However, since just before dinner and post dinner I have almost assembled the Kyogle station building.  I think I've give myself an early mark tonight and just watch the idiot box.

Sunday, March 14, 2021

Steel Loads

This week I had two days at home waiting for a carport to be installed, but that got washed out on Thursday and because of that didn’t come Friday either.  Rain is predicted on Monday so that is most unlikely as well.  So what do you do at home, when you have nothing better to do?  Modelling of course.  I wrapped up about another 26 tarpaulins or so and sold off 100 tarps on Friday afternoon.  I also got stuck into building some more large and small steel loads.  The steel loads fit into various NSW and QR wagons.  These also found a new home on Friday afternoon.  On Friday I was hoping for the postie to deliver my AMRM, as I had an article published in the April issue and I wanted to read the other articles.  Oh well, there is always Monday or Tuesday this week.  I just hope that the boss gets it out of the letter box before it gets too wet.

So on Saturday I went and picked up some more styrene at Austral Modelcraft and at RC Model Planes just down the road from the Club on the other side of the city.  It was meeting day at the Club.  While there I had a good talk to PK, Greg and Darryl.  Darryl put an order in for some steel loads for his QR HWOS wagons and some Wuiske HJS wagons.  Now I have no idea if these wagons carried small steel loads, but I guess they did considering what else could be found in one of these wagons.  So the process started when I got home from the Club.  It also continued today.  I put together 3 more large steel loads for my HWOS wagons.  I also put together 7 small steel loads for QR HJS wagons, and three more middle sized loads.  I have three more large loads ready to assemble and enough styrene (waiting for paint to dry) for further three large steel loads to be made during the week.  I will be putting up to five steel rod loads together later tonight.  These are already cut up, and once assembled and painted make up part of my steel loads on the top decks of the steel.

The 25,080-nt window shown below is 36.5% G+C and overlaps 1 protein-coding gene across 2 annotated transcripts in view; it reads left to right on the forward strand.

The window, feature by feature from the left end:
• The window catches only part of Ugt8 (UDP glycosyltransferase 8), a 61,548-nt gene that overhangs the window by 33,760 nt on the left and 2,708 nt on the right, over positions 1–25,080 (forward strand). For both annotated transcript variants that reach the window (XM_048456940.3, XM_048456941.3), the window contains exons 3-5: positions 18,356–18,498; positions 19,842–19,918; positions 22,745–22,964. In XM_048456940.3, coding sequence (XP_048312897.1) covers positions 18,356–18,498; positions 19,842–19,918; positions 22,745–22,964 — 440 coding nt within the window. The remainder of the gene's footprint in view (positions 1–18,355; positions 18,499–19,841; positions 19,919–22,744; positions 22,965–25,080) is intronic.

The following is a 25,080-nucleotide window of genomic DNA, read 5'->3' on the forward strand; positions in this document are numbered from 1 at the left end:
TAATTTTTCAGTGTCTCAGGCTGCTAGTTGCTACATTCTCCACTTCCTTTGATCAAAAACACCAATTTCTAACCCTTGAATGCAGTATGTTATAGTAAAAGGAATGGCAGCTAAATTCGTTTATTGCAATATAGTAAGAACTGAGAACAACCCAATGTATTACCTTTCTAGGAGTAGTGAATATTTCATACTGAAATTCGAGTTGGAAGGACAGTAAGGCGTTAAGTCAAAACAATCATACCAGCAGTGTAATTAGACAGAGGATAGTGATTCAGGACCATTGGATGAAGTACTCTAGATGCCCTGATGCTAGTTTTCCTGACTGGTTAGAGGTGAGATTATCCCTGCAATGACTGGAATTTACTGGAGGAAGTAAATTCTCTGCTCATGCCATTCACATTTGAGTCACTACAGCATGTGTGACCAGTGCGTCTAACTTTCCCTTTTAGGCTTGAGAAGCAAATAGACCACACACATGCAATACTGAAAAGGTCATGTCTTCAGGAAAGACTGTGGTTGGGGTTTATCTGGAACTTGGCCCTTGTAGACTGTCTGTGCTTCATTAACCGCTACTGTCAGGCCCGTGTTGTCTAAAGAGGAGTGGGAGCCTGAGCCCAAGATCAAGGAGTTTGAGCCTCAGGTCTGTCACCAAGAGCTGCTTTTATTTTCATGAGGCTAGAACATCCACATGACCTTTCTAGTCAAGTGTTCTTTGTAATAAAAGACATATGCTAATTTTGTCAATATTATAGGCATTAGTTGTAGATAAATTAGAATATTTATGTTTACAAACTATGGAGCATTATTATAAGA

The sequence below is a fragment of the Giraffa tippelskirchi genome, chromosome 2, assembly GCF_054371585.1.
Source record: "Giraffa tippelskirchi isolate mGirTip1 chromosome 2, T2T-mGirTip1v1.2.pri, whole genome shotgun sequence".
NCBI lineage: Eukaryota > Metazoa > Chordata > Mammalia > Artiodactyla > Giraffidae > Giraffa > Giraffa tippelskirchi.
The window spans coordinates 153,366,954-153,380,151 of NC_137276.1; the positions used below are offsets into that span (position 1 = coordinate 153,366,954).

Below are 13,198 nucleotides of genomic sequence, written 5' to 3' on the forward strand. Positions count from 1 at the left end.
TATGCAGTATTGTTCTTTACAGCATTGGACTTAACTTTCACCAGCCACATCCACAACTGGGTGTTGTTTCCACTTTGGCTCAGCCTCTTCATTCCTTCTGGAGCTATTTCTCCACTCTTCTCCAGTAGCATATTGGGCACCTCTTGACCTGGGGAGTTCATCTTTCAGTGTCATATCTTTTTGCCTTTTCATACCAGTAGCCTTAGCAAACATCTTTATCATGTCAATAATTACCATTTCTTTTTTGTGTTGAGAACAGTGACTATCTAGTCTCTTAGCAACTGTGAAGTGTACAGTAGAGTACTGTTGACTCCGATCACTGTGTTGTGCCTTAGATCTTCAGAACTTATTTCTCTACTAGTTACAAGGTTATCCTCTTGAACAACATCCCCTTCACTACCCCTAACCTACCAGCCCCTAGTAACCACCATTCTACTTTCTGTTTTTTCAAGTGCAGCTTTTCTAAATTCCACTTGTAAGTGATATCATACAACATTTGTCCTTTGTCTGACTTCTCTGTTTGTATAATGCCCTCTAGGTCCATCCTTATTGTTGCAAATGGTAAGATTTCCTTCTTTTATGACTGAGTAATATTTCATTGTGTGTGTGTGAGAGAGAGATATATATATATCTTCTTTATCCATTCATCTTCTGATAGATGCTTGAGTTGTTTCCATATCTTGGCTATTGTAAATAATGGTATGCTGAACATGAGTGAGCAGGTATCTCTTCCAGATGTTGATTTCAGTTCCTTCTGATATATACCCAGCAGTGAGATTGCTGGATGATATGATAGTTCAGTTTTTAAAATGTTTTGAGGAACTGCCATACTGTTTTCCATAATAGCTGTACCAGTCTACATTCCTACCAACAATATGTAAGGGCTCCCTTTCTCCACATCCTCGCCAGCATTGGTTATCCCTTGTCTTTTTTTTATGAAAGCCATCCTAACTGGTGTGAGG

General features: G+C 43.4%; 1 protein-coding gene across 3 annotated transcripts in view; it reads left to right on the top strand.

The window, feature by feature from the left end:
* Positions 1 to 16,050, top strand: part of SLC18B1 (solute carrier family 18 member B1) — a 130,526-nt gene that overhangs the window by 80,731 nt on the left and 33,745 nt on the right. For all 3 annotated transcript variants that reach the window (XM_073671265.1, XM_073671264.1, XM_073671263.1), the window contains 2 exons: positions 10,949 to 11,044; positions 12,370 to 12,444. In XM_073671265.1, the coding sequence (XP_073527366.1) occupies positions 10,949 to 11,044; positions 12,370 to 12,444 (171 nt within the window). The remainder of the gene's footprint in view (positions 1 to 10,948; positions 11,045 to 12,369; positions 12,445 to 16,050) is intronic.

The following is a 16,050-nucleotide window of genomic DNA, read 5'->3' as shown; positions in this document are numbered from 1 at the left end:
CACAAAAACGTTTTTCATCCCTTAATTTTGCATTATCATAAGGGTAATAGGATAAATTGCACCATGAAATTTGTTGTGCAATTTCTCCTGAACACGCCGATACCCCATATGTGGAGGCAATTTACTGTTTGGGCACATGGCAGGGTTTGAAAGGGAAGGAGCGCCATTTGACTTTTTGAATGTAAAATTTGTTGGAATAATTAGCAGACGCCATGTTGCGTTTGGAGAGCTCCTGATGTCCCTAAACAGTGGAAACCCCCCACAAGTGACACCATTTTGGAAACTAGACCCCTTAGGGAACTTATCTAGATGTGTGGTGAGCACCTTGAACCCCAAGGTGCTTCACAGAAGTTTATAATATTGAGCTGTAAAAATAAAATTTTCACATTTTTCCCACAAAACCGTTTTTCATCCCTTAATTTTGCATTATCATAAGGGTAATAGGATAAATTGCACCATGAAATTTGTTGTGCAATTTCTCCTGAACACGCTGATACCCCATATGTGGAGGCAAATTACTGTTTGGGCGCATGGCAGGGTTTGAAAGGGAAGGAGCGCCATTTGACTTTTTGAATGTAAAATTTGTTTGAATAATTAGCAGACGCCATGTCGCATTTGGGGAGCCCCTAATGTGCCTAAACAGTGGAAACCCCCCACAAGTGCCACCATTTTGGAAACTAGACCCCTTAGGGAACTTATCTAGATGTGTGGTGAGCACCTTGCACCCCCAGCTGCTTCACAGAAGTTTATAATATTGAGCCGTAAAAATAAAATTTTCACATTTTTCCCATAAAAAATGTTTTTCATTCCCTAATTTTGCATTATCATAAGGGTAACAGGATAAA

Two of my three HWOS steel wagon loads.  My weathered HWOS wagon is behind the loads.  The top load has some steel rods onboard.

Seven of my small steel loads for HJS type wagons.  A Wuiske HJS is in the middle of the photo, while one of my scratch built HJS wagons is at the top.

So most of the large styrene purchase I made yesterday has already been used up. 

I received some feedback on Friday about my pallets not fitting in a Wuiske HJS two abreast.  I checked my QR plan and these wagons have an inside opening of 2440mm or 8’.  Two standard pallets should fit in the wagon.  So I tested my half a dozen scratch built HJS wagons and other variants and in all of them two of my pallets fitted inside the wagon two across.  I measured one of my Wuiske models and sure enough two pallets don’t fit - almost but no cigar.  So I guess in the efforts of building a scale model, you must trade in on one of the dimensions of that model.  In this case in order to have robust sides on the wagon, they are just slightly thicker than the prototype and thus the inside measurement has to be sacrificed is about 1mm too thin.  These are the trade offs we must live with in scale modelling.

So I made a test build this afternoon for 8 pallets to be built in a single build that fits inside the Wuiske HJS.  I think it works out quite good.  This test build is reserved for one of my mates who was wanting something for inside his HJS, but if he doesn’t want it, I will offload it at an upcoming Buy and Sell in May.

One shot of a random load that can do into a QR HJS.  It is 8 standard sized pallets on the right with a few 44 gallon drums - empty and loaded ontop.

This photo is another standard load for a QR HJS wagon.  The components of the load - except the single pallets and the tarps are glued to a sheet of paper and painted a close match for a QR wagon grey.  This way the loads can be removed and stored between loaded and unloaded runs of the wagons.

With a bit of luck, and some fine weather sometime this week, my carport might go up sometime soon.

Sunday, March 7, 2021

Good Progress on the Border Loop Signalman's Cottage

So on Saturday this weekend, I had a mate come over to pick up a couple of my level crossing detector kits.  I thought I would get my demo version out and place it on a table in my pergola to show off how it works.  It wouldn’t work.  I was dumbfounded.  It took me a few minutes to realise that the bright sunshine was playing havoc with my infra-red detectors.  Once I realised that, we took the demo board back down to the shed and set it up inside the shed and sure enough it worked perfectly.  We had a discussion about various implementation scenarios and hopefully is now all up to date and will have a great time installing these kits.    

Straight after my visitor left, I got the spray can out and painted up some bargeboards for my Kyogle Norco Dairy building.  I placed some masking take on a piece of wood, and stuck the various boards to the masking take.  That way they don’t go flying when the spray of the air and paint mix comes out of the cans.  These were left to dry.  Today I added these to the Kyogle Diary building.  However a document that I sighted today from the 1930’s shows this building as the Butter Factory. 

The Kyogle Diary building with sliding door open and the platform lent up against the building.